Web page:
Update: Closed. I can remember when there were 2 or 3 restaurants on tired old Congress Street but those days are now gone. Congress is exploding with restaurants, menus, and ingredients for every taste and thirst.
Saint House which is its newest addition opens August 15, boasting 42 kinds of rum. Who knew? Especially since Tucson has a past as a tequila town.
Ho Ho Ho and a bottle of rum.
And what portrays rum better than anything? The Daiquiri.
I wish I could pretend it was a balmy night with a cool tropical breeze, but no, it was a bustling night on the cusp of Saint House’s opening day and the crowd was standing room only.
The decor is debatable. I liked the navy walls with three warm abstract paisley prints and super semi-circular banquettes and U-shaped bar. There even was a somewhat private room where you could hold a meeting, or a private tete a tete. or an intimate dinner party.
The decor is similar to that at 47 Scott; minimalist and can be one-size-fits-all without a defining genre but still quietly tasteful. Whereas a few friends chimed in saying they wanted more of a Caribbean moment perhaps with an island vibe or giant vintage bottle of rum sculpture on one of the walls. You go. You decide.
I mention 47 Scott because the owners of that fine renown establishment as well as their speakeasy bar Scott & Co. also own Saint House. The expansion is due to 30-something energy and the creative genius of business partners Nicole Flowers and Travis Reese.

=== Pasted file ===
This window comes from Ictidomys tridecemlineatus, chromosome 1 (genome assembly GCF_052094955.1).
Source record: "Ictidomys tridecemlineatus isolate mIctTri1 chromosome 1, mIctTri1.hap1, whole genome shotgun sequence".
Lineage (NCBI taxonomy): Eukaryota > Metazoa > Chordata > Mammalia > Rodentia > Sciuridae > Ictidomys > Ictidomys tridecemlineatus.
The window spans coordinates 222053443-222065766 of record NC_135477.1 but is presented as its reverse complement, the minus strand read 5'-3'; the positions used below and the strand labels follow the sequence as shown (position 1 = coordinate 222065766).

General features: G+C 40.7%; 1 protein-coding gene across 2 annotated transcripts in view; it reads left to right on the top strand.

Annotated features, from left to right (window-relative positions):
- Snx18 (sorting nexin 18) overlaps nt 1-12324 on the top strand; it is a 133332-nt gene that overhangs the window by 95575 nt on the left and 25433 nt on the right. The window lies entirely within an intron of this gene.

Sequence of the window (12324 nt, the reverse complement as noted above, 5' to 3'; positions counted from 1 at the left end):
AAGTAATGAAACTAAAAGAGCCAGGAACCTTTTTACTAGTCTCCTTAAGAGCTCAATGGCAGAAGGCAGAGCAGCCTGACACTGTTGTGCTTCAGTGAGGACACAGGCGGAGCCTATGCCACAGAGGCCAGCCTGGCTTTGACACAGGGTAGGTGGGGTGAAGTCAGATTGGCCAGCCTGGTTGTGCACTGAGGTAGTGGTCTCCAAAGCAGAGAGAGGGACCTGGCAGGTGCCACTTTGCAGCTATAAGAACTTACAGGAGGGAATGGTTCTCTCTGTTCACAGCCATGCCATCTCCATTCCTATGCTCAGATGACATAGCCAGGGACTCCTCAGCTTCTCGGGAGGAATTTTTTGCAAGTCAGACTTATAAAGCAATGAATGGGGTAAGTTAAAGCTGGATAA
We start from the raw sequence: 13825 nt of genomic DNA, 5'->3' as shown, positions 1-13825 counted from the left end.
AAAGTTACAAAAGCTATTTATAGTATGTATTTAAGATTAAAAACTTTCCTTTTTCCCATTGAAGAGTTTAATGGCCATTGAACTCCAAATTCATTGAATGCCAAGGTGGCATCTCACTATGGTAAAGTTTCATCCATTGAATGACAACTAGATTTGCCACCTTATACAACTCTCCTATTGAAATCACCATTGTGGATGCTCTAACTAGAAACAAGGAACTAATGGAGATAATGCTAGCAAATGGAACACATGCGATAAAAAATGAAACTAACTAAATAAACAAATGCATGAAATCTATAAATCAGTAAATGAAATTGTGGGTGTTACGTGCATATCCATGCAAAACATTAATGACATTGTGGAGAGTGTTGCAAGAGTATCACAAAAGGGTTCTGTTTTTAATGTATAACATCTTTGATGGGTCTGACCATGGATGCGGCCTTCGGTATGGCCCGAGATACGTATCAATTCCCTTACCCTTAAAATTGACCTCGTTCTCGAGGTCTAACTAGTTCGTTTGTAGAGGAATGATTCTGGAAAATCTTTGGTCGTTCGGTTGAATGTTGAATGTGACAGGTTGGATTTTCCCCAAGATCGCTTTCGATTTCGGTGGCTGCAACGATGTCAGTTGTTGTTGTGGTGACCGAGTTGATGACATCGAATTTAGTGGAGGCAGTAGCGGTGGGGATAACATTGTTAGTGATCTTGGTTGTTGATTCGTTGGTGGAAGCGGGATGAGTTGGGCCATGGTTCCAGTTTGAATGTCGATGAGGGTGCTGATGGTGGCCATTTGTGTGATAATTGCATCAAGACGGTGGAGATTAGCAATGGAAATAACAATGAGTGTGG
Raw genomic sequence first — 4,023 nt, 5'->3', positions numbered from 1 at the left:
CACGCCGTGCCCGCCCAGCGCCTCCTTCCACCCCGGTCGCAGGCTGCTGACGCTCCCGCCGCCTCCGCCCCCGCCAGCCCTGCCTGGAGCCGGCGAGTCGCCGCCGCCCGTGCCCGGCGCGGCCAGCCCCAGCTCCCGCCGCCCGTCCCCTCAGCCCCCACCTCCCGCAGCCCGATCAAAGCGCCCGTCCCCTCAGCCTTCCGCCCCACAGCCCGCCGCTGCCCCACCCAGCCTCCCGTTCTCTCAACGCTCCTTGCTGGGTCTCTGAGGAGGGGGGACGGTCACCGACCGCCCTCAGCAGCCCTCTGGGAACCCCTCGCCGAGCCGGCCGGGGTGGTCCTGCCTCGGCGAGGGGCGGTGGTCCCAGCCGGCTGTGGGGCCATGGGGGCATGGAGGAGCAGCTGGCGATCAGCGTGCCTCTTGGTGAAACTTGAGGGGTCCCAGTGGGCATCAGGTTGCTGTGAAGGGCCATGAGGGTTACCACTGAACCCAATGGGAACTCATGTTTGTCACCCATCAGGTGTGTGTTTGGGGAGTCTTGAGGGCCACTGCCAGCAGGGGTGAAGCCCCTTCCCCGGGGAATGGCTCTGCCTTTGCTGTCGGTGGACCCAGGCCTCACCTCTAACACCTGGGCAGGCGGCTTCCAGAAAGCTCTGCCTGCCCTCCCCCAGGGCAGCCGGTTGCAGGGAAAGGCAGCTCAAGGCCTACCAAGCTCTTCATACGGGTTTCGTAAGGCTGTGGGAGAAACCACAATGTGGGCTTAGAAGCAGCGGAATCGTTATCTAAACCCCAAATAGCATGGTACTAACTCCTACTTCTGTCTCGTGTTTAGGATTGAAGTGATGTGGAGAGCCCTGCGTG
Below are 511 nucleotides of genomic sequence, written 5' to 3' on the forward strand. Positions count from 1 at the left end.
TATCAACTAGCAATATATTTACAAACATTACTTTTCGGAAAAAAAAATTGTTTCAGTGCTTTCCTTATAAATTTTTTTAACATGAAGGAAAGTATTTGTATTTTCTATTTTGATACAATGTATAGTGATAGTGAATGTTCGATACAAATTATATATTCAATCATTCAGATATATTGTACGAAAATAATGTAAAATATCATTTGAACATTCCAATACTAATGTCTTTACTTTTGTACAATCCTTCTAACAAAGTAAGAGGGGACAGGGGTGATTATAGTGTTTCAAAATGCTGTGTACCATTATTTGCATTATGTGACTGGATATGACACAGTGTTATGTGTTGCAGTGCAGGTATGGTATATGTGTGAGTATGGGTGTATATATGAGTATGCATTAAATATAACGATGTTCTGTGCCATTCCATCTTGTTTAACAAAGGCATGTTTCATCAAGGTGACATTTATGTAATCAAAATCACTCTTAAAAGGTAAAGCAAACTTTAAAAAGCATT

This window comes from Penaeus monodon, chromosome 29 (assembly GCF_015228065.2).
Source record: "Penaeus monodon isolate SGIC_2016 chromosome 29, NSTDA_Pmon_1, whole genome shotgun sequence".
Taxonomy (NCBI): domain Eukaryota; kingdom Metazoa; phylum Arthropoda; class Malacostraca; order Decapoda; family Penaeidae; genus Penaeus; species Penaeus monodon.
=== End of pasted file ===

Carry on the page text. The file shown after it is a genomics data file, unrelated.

But back to the rum — Edie Jarolim and I sampled a few rum drinks — the daiquiris shined especially the Ron Matusalem Platino (from the Dominican Republican) – a classic Cuban-style rum…light, crisp, refreshing. My Airmail Cocktail made from Angostura 5-year aged rum, lemon juice, honey syrup and dry sparkling wine spawned a complex aftertaste. The more I drank, the more I liked it.
But back to the rum — certainly the star attraction as who in Tucson focuses on rum these days?
Saint House is located at 265 E. Congress Street, open 7 days for lunch and dinner. Follow on Facebook.
You are going to fall in lust with taro chips, homemade, warm taro chips paired with guacamole and banana ketchup. Wow! Ain’t nothing as yummy as banana ketchup. According to Wikipedia, banana ketchup or banana sauce is a popular Philippine condiment made from mashed banana, sugar, vinegar, and spices. Its natural color is brownish, so it is often dyed red to resemble tomato ketchup. Banana ketchup was made when there was a shortage of tomato ketchup during World War II, due to lack of tomatoes and a comparatively high production of bananas.
What’s on the menu?
House-made ceviches (3 kinds), roasted Mexican street corn, calamari, coconut shrimp, salads, Caribbean tacos, Cubano sandwich, creole catfish, stew del mar, and more.
You will just have to check it out and get your rum on. Yes, other spirits will be available but the focus in r – u – m.